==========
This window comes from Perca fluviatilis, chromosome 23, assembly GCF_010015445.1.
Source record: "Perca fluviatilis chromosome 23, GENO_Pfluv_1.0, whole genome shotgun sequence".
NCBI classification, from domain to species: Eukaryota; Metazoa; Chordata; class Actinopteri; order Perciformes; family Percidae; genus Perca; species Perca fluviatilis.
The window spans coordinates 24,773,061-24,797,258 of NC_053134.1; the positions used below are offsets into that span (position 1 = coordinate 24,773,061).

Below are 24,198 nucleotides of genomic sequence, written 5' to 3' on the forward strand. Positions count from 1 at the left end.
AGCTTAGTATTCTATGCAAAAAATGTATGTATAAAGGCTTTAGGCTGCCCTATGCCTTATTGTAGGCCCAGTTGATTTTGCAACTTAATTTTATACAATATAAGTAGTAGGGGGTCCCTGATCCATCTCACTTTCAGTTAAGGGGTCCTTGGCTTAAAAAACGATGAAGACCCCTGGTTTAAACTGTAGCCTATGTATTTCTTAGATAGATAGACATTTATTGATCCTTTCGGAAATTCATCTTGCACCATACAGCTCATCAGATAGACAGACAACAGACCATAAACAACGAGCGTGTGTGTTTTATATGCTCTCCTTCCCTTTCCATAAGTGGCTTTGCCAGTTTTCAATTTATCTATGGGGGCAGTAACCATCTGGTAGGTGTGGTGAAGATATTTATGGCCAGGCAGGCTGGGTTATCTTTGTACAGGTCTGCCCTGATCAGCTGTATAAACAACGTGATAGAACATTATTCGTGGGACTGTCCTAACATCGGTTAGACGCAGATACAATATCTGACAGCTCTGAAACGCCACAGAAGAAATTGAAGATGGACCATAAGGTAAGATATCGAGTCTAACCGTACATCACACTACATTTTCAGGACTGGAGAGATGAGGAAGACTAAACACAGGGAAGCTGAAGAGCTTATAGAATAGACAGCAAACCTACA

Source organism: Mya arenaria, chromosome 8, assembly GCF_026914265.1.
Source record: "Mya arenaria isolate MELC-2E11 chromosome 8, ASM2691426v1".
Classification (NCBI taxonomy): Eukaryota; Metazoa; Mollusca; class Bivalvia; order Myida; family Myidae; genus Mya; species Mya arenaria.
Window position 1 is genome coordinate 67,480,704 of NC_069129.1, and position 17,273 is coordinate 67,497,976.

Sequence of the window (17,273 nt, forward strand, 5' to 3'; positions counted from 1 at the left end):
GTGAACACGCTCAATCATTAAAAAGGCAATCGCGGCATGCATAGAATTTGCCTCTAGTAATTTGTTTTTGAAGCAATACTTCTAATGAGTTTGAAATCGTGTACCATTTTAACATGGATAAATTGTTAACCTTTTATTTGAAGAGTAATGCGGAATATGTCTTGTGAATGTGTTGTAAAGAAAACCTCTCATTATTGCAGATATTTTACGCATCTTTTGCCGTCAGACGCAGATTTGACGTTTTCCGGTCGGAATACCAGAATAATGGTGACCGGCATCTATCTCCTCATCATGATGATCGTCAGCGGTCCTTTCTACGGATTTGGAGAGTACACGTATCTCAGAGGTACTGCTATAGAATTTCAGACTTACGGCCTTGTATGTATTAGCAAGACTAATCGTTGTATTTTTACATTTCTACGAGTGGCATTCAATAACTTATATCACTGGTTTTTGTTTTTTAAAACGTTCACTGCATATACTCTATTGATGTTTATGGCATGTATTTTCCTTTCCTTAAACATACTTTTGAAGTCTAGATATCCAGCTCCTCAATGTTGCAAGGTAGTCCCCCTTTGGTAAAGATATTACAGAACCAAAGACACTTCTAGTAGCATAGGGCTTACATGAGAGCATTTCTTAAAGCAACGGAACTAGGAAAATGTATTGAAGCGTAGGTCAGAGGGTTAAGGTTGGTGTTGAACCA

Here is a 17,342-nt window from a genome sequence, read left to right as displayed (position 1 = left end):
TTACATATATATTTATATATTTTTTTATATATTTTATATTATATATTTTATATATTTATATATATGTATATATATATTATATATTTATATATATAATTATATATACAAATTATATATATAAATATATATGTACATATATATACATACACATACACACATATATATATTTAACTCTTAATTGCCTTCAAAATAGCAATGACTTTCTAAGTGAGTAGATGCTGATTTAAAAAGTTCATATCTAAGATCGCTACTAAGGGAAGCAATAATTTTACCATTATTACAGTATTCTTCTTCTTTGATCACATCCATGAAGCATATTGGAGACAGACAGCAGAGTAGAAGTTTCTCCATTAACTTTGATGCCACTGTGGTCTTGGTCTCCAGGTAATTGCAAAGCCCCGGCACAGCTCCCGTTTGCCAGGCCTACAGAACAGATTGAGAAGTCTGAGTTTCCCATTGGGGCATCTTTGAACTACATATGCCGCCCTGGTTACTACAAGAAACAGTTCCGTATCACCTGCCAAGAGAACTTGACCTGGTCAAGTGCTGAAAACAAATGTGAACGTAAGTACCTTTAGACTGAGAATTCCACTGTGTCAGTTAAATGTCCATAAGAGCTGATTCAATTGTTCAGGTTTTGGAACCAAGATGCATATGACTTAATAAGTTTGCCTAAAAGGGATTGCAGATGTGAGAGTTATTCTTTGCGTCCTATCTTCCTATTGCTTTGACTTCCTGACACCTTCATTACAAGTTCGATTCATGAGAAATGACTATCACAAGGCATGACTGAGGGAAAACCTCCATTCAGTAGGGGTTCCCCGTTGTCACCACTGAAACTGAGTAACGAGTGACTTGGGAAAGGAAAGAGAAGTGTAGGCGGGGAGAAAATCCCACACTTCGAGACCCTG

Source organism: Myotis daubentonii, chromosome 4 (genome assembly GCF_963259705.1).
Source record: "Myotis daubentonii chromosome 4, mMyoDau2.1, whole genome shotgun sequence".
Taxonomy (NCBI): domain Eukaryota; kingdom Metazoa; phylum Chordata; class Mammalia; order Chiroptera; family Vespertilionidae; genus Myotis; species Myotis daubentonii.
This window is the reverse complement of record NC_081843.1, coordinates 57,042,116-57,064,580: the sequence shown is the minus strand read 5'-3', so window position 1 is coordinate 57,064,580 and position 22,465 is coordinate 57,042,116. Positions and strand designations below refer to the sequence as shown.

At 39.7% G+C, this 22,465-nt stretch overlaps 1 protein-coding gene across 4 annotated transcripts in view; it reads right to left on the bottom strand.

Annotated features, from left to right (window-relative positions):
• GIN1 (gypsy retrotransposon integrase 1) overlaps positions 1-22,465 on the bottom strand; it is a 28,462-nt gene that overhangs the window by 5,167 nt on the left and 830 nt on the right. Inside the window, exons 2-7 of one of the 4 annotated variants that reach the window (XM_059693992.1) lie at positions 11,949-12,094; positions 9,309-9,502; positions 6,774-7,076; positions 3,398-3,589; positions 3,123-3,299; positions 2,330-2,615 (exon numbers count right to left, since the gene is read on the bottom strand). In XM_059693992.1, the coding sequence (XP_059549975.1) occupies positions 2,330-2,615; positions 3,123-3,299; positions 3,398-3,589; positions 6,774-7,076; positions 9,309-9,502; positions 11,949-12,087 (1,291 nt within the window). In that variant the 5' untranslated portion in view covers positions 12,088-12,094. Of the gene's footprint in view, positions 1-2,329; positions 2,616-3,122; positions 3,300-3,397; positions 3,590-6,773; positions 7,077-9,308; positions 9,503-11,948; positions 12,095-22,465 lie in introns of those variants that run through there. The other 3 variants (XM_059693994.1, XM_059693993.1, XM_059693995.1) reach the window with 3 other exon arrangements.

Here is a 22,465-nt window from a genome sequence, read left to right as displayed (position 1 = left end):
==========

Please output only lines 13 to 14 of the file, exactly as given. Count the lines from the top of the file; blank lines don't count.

Here is a 17,342-nt window from a genome sequence, read left to right as displayed (position 1 = left end):
TTACATATATATTTATATATTTTTTTATATATTTTATATTATATATTTTATATATTTATATATATGTATATATATATTATATATTTATATATATAATTATATATACAAATTATATATATAAATATATATGTACATATATATACATACACATACACACATATATATATTTAACTCTTAATTGCCTTCAAAATAGCAATGACTTTCTAAGTGAGTAGATGCTGATTTAAAAAGTTCATATCTAAGATCGCTACTAAGGGAAGCAATAATTTTACCATTATTACAGTATTCTTCTTCTTTGATCACATCCATGAAGCATATTGGAGACAGACAGCAGAGTAGAAGTTTCTCCATTAACTTTGATGCCACTGTGGTCTTGGTCTCCAGGTAATTGCAAAGCCCCGGCACAGCTCCCGTTTGCCAGGCCTACAGAACAGATTGAGAAGTCTGAGTTTCCCATTGGGGCATCTTTGAACTACATATGCCGCCCTGGTTACTACAAGAAACAGTTCCGTATCACCTGCCAAGAGAACTTGACCTGGTCAAGTGCTGAAAACAAATGTGAACGTAAGTACCTTTAGACTGAGAATTCCACTGTGTCAGTTAAATGTCCATAAGAGCTGATTCAATTGTTCAGGTTTTGGAACCAAGATGCATATGACTTAATAAGTTTGCCTAAAAGGGATTGCAGATGTGAGAGTTATTCTTTGCGTCCTATCTTCCTATTGCTTTGACTTCCTGACACCTTCATTACAAGTTCGATTCATGAGAAATGACTATCACAAGGCATGACTGAGGGAAAACCTCCATTCAGTAGGGGTTCCCCGTTGTCACCACTGAAACTGAGTAACGAGTGACTTGGGAAAGGAAAGAGAAGTGTAGGCGGGGAGAAAATCCCACACTTCGAGACCCTG